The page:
Five Valencia Students Named Siemens Technical Scholars

Monday, September 24, 2018

Washington, D.C. – The Aspen Institute and Siemens Foundation have named five Valencia College students as 2018-19 Siemens Technical Scholars. All five are students in Valencia’s network engineering technology program, which prepares them for careers in network systems, cyber security and information technology.

The prestigious Siemens Technical Scholars awards recognize an exceptional group of diverse students who demonstrate the rewarding careers and opportunities that result from completing STEM programs. This year’s 44 Scholars will go on to serve as ambassadors for their programs and their respective fields.

The Siemens Technical Scholars are chosen by The Aspen Institute in partnership with the community colleges that win the Siemens-Aspen Community College STEM Award. The 43 programs honored since the awards were launched in 2015 do an exceptional job launching students directly into technical careers with wages that enable them to support a family. These colleges partner with employers to offer students in-demand credentials and teach the necessary skills with rigor.

“In the digital economy, going to college and the American dream are more tightly linked than ever before,” said Barbara Humpton, CEO of Siemens USA and chair of the Siemens Foundation. “And in this unique moment, one of the smartest choices someone can make is to pursue technical education through a community college.”

Valencia College’s Network Engineering Technology Associates Degree program was awarded $25,000 to support scholarships for the following Siemens Technical Scholars:

Amanda Cartagena, one of five Valencia students selected as a Siemens Technical Scholar.

  • Amanda Cartagena
  • Kacie Paulk
  • Juan Luna
  • Jugal Mehta
  • Brianna Gonzalez

In the coming years, demand for STEM skills will continue to grow. Some estimates show as many as 26 million jobs in the United States will require significant STEM knowledge, representing nearly 20 percent of all U.S. jobs. Employers are having trouble finding qualified people to fill these spots. Pursuing an in-demand, technical STEM career like those the Siemens Technical Scholars have selected—in health care, energy, information technology, and advanced manufacturing—is an impactful way for Americans to achieve economic mobility. More than half of STEM jobs across the United States require only an associate degree and pay, on average, more than $50,000 a year.

“Too often, we fail to connect the incredible talent in communities with the rewarding careers available right now,” said Josh Wyner, executive director of the College Excellence Program at the Aspen Institute. “The exceptional and diverse 2019 class of Siemens Technical Scholars embody those connections. Their hard work in excellent community college programs has not just launched them on strong careers but serves as a model for how America can develop the talent it needs to continue to grow economically.”

Valencia College’s Network Engineering Technology program was honored for its hands-on approach to help students learn about every type of computer networking system using the latest virtual tools and technologies. Courses are designed to ensure that students are well-prepared with the skills they need to secure jobs in information and network security with companies in industries ranging from healthcare, defense, and tourism.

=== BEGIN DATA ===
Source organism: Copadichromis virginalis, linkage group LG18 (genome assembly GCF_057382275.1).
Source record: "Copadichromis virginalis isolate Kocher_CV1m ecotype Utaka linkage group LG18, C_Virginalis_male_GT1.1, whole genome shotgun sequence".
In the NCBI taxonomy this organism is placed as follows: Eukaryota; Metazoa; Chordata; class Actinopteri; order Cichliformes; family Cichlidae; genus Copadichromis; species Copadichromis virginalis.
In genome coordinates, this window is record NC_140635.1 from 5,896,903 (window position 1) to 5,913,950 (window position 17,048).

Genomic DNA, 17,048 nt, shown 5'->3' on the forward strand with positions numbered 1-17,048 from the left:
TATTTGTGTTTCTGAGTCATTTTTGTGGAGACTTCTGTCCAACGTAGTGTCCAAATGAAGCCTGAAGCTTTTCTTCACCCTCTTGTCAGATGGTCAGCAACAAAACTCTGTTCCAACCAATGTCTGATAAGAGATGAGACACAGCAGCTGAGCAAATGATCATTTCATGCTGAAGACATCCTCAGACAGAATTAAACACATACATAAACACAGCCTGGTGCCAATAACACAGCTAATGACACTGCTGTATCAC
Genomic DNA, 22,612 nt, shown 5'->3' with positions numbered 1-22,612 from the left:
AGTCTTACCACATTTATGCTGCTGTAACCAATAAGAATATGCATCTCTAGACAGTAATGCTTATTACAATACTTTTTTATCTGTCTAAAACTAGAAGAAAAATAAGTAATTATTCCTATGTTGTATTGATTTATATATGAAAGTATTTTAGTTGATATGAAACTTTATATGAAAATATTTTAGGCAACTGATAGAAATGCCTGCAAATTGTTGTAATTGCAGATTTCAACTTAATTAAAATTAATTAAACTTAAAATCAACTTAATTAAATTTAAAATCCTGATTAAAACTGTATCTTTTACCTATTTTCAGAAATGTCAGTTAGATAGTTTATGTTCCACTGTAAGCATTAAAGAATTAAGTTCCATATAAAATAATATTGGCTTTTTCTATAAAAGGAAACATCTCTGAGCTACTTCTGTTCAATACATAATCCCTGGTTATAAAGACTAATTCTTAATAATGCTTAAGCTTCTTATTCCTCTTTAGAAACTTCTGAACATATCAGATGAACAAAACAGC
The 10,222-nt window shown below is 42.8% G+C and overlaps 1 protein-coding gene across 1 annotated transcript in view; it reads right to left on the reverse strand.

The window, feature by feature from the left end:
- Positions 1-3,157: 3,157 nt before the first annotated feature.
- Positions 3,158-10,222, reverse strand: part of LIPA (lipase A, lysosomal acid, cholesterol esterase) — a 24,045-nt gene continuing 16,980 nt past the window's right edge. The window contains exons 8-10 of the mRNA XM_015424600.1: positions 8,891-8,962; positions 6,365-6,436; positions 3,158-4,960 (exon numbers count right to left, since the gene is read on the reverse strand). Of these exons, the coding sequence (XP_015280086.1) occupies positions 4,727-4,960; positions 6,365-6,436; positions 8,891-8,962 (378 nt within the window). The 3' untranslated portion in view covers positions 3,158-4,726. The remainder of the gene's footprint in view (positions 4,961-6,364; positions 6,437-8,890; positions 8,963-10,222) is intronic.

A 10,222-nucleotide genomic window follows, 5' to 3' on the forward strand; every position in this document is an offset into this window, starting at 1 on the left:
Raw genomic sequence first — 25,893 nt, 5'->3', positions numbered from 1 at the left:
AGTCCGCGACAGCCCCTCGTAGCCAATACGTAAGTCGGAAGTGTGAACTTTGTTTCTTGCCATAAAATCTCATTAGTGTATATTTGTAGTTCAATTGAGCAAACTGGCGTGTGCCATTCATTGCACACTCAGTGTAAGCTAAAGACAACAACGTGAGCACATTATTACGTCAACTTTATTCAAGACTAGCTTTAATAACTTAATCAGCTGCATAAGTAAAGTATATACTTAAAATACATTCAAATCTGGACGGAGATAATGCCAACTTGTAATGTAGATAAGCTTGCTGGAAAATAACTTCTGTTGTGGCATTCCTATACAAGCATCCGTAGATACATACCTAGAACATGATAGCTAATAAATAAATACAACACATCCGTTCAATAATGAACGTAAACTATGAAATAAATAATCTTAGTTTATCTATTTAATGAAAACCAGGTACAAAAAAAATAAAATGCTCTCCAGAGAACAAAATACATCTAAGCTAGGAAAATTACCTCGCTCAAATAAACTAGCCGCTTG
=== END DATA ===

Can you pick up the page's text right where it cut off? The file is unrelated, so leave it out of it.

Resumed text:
The Aspen College Excellence Program aims to advance higher education practices, policies, and leadership that significantly improve student outcomes. Through the Aspen Prize for Community College Excellence, the Siemens Technical Scholars Program, and other initiatives, the College Excellence Program works to improve colleges’ understanding and capacity to teach and graduate students, especially the growing population of low-income and minority students on American campuses. For more information, visit http://highered.aspeninstitute.org/ and follow CEP at @AspenHigherEd.

The Aspen Institute is an educational and policy studies organization based in Washington, D.C. Its mission is to foster leadership based on enduring values and to provide a nonpartisan venue for dealing with critical issues. The Institute is based
in Washington, D.C.; Aspen, Colorado; and on the Wye River on Maryland’s Eastern Shore. It also has offices in New York City and an international network of partners. For more information, visit www.aspeninstitute.org.

The Siemens Foundation has invested more than $115 million in the United States to advance workforce development and education initiatives in science, technology, engineering and math. The Siemens Foundation’s mission is inspired by the culture of innovation, research, and continuous learning that is the hallmark of Siemens’ companies. Together, the programs at the Siemens Foundation are closing the opportunity gap for young people in the United States when it comes to STEM careers and igniting and sustaining today’s STEM workforce and tomorrow’s scientists and engineers. For further information, visit http://www.siemens-foundation.org/ or follow @sfoundation. Follow the Siemens Foundation on Facebook and Twitter.

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